“If you want the world to be a better place, it’s up to you to make it better,” he says. “These things don’t happen by magic. You can’t just assume someone else will take care of it.”

When Felicity and Kieran Stockman wanted to sell lemonade in their front yard, their parents suggested they donate their proceeds to nonprofits.

For Felicity, 11, and Kieran, 10, ACRES Land Trust was an easy choice.

Not only did their curbside enterprise raise money, it raised awareness of the organization, too. Customers who didn’t know about ACRES received Felicity and Kieran’s hearty endorsement along with their cups of ice-cold lemonade.

“We love ACRES,” Felicity says. “It’s a really good place to hike. We really like going there with our dad.”

For parents Krista and Dan Stockman, that bit of fundraising and outreach was meant as a gentle introduction to the hard work that goes into preserving natural areas.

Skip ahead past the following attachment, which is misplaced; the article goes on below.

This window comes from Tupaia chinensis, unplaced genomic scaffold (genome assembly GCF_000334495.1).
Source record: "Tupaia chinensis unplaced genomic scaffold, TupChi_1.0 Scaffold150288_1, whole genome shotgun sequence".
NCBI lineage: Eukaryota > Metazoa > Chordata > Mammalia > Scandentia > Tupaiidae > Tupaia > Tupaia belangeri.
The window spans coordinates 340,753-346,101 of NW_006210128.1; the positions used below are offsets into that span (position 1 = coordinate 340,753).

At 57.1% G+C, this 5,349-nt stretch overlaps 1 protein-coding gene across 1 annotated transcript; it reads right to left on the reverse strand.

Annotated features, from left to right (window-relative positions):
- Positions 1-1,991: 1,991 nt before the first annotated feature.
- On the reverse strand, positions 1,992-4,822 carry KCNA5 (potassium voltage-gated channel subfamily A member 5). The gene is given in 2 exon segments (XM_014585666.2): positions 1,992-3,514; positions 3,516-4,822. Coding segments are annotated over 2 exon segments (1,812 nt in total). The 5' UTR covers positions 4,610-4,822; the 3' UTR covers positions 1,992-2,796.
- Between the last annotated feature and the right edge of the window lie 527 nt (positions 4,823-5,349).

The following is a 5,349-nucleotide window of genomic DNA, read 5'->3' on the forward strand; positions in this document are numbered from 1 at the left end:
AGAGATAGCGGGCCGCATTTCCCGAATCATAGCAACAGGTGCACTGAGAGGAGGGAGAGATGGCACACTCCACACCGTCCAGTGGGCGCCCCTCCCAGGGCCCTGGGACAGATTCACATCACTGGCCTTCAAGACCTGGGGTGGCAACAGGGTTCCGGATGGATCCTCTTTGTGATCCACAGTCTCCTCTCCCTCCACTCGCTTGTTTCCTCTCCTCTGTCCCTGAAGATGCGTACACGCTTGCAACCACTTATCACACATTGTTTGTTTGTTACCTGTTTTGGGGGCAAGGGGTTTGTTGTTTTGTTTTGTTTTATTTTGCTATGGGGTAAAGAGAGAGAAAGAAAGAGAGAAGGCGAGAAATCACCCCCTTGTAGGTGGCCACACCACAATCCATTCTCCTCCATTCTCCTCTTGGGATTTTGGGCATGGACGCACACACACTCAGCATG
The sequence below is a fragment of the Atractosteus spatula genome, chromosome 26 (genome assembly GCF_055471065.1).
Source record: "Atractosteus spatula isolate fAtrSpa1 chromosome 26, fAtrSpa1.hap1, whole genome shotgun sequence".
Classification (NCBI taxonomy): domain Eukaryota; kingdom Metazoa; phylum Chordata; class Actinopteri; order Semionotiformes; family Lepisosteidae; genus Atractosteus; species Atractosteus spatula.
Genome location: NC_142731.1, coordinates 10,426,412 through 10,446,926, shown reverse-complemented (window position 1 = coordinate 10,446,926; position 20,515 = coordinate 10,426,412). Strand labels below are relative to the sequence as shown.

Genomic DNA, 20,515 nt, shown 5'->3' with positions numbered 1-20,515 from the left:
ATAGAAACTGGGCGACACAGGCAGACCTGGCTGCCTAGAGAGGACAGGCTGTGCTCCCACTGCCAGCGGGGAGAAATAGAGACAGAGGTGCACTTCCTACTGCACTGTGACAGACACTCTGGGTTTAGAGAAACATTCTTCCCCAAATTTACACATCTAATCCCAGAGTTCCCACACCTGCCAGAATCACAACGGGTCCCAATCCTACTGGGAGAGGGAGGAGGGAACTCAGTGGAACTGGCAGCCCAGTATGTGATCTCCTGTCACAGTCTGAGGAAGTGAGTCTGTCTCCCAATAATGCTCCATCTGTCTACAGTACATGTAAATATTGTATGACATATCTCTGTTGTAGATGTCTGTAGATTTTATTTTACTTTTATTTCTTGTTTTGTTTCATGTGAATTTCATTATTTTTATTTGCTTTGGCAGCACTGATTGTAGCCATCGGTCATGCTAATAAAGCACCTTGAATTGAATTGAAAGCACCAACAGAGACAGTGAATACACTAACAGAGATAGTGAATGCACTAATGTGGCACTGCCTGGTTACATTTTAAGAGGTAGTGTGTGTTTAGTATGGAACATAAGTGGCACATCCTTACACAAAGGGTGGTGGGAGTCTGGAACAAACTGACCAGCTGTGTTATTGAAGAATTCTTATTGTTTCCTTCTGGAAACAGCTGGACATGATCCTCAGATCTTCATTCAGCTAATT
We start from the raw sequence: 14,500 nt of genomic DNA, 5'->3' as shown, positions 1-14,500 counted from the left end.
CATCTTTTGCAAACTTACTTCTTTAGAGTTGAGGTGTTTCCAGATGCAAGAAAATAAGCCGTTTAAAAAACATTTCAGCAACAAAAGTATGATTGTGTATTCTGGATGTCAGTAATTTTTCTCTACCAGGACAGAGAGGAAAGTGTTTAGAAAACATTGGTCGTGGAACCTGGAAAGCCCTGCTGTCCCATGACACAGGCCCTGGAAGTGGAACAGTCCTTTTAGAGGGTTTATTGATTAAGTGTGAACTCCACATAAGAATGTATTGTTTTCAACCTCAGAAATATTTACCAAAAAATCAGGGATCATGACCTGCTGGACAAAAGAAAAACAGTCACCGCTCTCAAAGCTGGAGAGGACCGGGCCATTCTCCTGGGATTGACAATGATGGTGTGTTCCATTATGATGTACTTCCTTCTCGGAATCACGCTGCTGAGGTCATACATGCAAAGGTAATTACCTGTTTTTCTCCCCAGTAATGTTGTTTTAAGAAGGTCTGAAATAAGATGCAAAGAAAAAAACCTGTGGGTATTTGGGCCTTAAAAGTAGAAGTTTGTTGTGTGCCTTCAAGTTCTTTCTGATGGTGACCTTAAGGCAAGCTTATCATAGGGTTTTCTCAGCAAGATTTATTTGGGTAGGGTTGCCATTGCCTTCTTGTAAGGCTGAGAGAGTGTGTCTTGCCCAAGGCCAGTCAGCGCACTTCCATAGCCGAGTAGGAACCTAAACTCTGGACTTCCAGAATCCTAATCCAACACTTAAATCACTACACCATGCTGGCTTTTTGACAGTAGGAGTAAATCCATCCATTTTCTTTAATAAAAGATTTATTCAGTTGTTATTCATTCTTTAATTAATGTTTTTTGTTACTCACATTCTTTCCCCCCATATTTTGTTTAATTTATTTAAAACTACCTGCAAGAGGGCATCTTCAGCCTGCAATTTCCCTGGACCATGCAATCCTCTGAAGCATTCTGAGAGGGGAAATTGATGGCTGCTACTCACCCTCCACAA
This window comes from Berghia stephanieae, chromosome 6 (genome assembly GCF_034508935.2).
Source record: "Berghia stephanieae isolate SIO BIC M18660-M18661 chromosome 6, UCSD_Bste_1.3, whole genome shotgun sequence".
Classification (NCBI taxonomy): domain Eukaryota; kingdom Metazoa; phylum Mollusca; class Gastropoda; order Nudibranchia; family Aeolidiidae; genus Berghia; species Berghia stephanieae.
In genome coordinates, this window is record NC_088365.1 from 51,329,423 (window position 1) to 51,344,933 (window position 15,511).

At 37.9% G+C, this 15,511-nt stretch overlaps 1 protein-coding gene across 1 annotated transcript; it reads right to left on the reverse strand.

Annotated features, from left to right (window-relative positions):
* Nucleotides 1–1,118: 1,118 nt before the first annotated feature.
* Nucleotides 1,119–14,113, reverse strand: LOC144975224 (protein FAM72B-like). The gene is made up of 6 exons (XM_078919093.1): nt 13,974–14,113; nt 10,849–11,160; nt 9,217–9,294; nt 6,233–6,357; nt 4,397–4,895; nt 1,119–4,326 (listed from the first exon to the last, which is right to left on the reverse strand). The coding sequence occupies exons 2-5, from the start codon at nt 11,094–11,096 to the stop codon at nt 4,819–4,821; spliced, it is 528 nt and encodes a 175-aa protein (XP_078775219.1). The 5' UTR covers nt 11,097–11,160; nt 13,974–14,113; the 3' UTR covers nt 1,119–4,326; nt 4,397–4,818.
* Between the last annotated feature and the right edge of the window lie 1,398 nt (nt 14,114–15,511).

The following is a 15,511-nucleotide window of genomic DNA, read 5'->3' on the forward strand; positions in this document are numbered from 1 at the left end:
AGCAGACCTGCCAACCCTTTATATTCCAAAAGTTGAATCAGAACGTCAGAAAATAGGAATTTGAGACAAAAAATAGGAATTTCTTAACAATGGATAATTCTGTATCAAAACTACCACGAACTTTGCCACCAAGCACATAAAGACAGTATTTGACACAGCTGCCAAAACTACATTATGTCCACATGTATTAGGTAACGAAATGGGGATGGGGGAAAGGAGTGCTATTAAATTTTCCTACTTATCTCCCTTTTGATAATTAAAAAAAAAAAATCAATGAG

Dan Stockman, who has worked with ACRES as a writer, editor and volunteer, says he wants his kids to learn they can’t rely on nature to always be there.

“If you want the world to be a better place, it’s up to you to make it better,” he says. “These things don’t happen by magic. You can’t just assume someone else will take care of it.”

To Dan, a large part of ACRES’ appeal is that it uses development and job growth to help preserves, and its leaders understand that each can rely on the other to succeed.

That coordination made an impression on his children during one of their earliest hikes at Mengerson Nature Reserve in Fort Wayne.

At Mengerson, 45.1 acres of forest and meadow, preserved since 1989, are tucked into a long, narrow space between a shopping plaza and housing development. As visitors go deeper into the woods, the sounds of the city retreat.

“I think they were in awe of that,” Dan says. “They were in awe of where it was, and what it was.”